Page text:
Wednesday, 14 October 2015

Cape May: Off the 'island' and back again (x2)

Mon 12 Oct 2015. As is standard started off at Higbees first thing. I gave it one hour and there were the ubiquitous Yellow-rumped Warblers, but several other warblers were showing, namely singles of Black-throated Green and Nashville, plus 2 or 3 Blackpolls. A pair of Eastern Bluebirds flew over giving their quiet call and several Sparrows were present, mainly around the central track - Song, White-throated, Swamp and Field varieties. Around noon and the wind switched to a southerly direction so I ventured off the 'island' taking in the Atlantic marshes up to Avalon. Firstly Nummy's Island then Scotch Bonnet followed by the Wetlands Institute all within the vicinity of the town of Stone Harbour, with a detour to the beach at the beginning of Stone Harbour Point en route. Low tide meant not seeing many waders, American Oystercatcher and Grey Plover easily seen at Nummy's and a flock of 20+ Sanderling at Stone Harbour held singles of Western Sandpiper, Dunlin and Semipalmated Plover. Little Blue Herons present throughout the back bay marshes at most stops, and the Wetlands Institute yielded 2 Tricoloured Herons and a Golden-crowned Kinglet in the car park. Approaching Avalon the Night Heron rookery held a couple of Black-crowneds. Nearby I spent about a couple of hours seawatching at the Avalon seawatch, well worth a visit when in Cape May. Saw both Surf and Black Scoters, not big numbers at this stage of the season say a dozen or so of each, but one mixed flock of about 20 birds held perhaps surprisingly a drake American Wigeon and 2 Green-winged Teal. Forster's and Royal Terns lingered offshore and American Herring Gulls gave good photo opportunities. Then off to one of my favourite places, Jake's Landing Road on the Delaware Bay marshes for the final hour of daylight. At least 6 Northern Harriers patrolled the marshes, min. 4 juvs, 1 ad female and 1 ad male 'grey ghost'. A Peregrine flew by and rested on one of the many snags as a Merlin flew inland. As dusk approached 2 or 3 imm. Bald Eagles made their way along the skyline to their respective roosts. American Black Duck noted and loads of Great White Egrets present. A flock of 100 strong Night Herons landed on the marsh across the channel. All I could make out were Black-crowneds. Hidden birds at this location were calling Clapper Rails (elusive and quieter than in Spring), Marsh Wrens and a lone distant Seaside Sparrow. A Savannah Sparrow in the car park was noted but not unusual for this locality.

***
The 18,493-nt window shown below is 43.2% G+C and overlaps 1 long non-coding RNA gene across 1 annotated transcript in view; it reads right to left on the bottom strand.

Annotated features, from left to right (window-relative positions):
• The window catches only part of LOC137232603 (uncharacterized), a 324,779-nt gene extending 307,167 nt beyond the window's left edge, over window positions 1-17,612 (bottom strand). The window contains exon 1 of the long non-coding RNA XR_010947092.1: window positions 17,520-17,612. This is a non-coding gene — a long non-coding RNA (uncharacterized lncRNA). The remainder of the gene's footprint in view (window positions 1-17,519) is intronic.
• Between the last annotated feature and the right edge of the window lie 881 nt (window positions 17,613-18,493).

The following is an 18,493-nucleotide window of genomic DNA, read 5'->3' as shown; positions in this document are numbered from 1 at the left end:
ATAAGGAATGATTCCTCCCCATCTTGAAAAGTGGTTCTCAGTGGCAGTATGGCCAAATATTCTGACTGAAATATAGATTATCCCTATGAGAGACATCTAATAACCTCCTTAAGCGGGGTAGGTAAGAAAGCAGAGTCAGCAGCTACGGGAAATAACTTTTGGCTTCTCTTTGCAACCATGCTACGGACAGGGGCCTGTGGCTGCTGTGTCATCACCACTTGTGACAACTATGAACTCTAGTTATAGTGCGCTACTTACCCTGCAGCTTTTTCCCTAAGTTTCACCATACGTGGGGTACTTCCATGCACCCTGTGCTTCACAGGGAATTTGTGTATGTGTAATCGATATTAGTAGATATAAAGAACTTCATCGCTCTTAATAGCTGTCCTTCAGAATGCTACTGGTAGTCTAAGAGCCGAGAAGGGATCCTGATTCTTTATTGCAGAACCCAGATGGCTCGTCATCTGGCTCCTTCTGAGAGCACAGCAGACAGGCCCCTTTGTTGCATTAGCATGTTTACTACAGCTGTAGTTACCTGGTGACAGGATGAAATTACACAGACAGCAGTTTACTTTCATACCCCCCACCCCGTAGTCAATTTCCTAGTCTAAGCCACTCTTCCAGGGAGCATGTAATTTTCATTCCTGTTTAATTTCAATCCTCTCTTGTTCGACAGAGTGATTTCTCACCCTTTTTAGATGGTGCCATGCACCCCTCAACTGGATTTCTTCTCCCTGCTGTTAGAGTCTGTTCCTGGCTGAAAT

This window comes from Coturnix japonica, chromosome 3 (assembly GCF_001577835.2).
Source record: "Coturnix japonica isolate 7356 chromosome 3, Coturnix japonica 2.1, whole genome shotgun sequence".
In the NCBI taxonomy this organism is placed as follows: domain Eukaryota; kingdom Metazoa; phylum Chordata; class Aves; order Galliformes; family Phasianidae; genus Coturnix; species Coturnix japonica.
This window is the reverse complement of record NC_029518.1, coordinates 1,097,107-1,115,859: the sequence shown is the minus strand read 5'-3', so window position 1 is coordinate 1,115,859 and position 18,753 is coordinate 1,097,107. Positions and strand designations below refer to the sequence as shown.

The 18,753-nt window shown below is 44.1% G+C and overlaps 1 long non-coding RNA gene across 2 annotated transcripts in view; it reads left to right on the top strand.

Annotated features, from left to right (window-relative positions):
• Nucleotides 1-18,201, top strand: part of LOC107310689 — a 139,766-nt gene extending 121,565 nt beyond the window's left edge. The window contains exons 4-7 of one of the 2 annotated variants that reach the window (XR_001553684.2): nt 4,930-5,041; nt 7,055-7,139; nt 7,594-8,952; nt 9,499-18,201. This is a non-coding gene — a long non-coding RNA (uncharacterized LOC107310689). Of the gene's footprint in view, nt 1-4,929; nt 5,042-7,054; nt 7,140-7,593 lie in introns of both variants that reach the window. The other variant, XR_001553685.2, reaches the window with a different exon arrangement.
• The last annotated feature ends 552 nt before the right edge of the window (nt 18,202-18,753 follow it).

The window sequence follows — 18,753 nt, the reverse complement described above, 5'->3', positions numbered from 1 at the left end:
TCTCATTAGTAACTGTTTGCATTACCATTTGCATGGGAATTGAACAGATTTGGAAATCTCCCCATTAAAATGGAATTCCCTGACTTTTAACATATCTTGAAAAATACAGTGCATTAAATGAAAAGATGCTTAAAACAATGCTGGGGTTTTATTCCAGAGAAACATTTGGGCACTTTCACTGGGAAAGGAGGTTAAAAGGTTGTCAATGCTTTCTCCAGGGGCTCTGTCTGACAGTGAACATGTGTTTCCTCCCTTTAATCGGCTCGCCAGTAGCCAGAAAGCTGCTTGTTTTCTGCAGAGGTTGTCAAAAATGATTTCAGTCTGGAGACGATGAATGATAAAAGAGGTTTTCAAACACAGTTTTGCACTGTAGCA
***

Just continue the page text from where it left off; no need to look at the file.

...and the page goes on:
Tue 13 Oct 2015. Higbees again first thing. Southerly winds and warm, migration slow but the Bell's Vireo continued for its 3rd day and showed briefly but well. A quick look at the Hawkwatch, blue skies and all quiet on the raptor front. Back to Stone Harbour for a couple of hours mid pm, and a walk along the Point. Many waders on the sideline and shallow beach pools. Sanderling dominated and were joined by half a dozen Western Sandpipers scattered across a mile or so of beach plus occasional American Oystercatchers. The stunning Piping Plover, precious to this coastline, were present (2) and several Semipalmated Plovers could be found. They were skittish at first as an Arctic Skua took a fancy to the nearby loafing gulls spooking all before heading north over the sea. On the beach pools Grey Plover, Dunlin and Knot were present and a group of a dozen Short-billed Dowitchers bathed briefly before flying to the marshy side of the Point, betraying there identity by calling in flight. Looking on the marshy side more waders shimmered in the heat haze including distant Dowitchers, Grey Plovers and American Oystercatchers. 500 Brent Geese congregated here and both Caspian and Royal Terns were seen with Forster's Terns patrolling the beach. Of the gulls there were a couple of groups of GBB Gulls (20 each) joined in decreasing numbers by comparison of American Herring and Ring-billed Gulls. A couple of adult LBB Gulls could be found as well. Back to the Hawkwatch at Cape May Point and had missed another Golden Eagle. However, it was nice to see a pair of Bald Eagles soaring over the town, plus a Dickcissel feeding with the platform's House Sparrow flock. A juv. Northern Harrier hunted over both Bunker and Lighthouse Ponds, and a Common Nighthawk was flying around well before sunset. A Yellow-bellied Sapsucker frequented a Siberian Elm at the Point which also hosted a single Pine Warbler and the obligatory Yellow-rumped Warblers. As day turned to night a front approached bringing lightning on its leading edge drifting closer and closer to the Point.


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